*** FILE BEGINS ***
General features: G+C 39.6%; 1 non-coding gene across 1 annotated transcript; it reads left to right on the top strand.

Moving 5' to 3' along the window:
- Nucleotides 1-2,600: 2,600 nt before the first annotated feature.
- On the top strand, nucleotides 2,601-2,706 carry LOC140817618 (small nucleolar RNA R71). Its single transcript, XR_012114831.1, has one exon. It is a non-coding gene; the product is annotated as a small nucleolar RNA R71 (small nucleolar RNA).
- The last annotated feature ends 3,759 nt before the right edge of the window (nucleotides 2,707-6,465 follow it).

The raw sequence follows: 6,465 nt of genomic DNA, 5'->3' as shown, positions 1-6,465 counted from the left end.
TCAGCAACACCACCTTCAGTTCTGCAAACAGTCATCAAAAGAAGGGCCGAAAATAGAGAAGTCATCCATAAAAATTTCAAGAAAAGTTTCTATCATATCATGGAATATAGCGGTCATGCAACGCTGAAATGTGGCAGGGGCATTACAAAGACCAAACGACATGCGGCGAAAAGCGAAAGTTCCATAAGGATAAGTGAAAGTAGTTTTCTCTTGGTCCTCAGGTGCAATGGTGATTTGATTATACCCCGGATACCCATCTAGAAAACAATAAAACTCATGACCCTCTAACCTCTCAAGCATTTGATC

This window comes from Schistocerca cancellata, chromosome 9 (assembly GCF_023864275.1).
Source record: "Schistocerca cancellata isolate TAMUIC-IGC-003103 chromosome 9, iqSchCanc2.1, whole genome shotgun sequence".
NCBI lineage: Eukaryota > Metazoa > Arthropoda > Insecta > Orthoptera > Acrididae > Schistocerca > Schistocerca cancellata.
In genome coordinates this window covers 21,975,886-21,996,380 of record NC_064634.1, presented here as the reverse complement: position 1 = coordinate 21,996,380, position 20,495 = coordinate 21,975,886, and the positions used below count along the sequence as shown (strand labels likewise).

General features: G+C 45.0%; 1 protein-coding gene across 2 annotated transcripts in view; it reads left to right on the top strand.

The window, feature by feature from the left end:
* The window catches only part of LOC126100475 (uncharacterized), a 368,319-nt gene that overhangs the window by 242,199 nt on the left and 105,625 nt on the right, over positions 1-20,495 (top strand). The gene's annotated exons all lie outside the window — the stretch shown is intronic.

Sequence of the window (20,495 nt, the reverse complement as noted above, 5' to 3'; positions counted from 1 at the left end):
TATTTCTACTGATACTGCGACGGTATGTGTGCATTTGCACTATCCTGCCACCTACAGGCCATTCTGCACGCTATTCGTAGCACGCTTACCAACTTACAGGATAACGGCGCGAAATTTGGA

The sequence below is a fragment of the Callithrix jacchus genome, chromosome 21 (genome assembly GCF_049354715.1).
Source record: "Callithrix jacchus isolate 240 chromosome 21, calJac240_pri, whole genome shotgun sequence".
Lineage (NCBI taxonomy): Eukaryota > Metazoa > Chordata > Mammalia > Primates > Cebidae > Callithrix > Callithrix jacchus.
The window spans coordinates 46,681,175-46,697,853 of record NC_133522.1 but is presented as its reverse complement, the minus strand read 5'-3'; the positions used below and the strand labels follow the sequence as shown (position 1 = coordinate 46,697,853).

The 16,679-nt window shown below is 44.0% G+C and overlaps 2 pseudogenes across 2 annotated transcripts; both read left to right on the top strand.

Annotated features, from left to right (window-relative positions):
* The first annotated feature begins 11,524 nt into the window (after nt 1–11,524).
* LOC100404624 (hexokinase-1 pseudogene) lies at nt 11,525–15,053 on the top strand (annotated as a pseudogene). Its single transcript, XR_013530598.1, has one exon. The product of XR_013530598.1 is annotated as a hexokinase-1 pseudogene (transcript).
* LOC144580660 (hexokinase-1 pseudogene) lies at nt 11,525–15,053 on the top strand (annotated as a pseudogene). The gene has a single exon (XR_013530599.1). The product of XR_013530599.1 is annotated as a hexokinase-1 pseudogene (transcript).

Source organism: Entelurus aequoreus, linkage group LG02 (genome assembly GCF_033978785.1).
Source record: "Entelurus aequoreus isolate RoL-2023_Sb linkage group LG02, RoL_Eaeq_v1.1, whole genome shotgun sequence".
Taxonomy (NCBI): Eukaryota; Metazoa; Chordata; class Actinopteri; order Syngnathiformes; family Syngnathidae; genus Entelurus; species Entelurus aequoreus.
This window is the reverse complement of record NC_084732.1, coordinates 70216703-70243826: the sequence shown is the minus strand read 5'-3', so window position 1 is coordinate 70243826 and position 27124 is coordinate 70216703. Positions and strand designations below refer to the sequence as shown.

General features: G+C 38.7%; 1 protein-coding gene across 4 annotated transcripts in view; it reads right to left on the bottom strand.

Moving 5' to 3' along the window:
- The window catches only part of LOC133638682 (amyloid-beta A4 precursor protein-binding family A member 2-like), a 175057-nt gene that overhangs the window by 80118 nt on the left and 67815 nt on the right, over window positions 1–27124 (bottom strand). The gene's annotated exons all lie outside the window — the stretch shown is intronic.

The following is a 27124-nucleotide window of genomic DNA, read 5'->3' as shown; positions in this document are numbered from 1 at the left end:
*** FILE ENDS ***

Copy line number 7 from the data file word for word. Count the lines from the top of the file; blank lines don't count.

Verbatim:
TCAGCAACACCACCTTCAGTTCTGCAAACAGTCATCAAAAGAAGGGCCGAAAATAGAGAAGTCATCCATAAAAATTTCAAGAAAAGTTTCTATCATATCATGGAATATAGCGGTCATGCAACGCTGAAATGTGGCAGGGGCATTACAAAGACCAAACGACATGCGGCGAAAAGCGAAAGTTCCATAAGGATAAGTGAAAGTAGTTTTCTCTTGGTCCTCAGGTGCAATGGTGATTTGATTATACCCCGGATACCCATCTAGAAAACAATAAAACTCATGACCCTCTAACCTCTCAAGCATTTGATC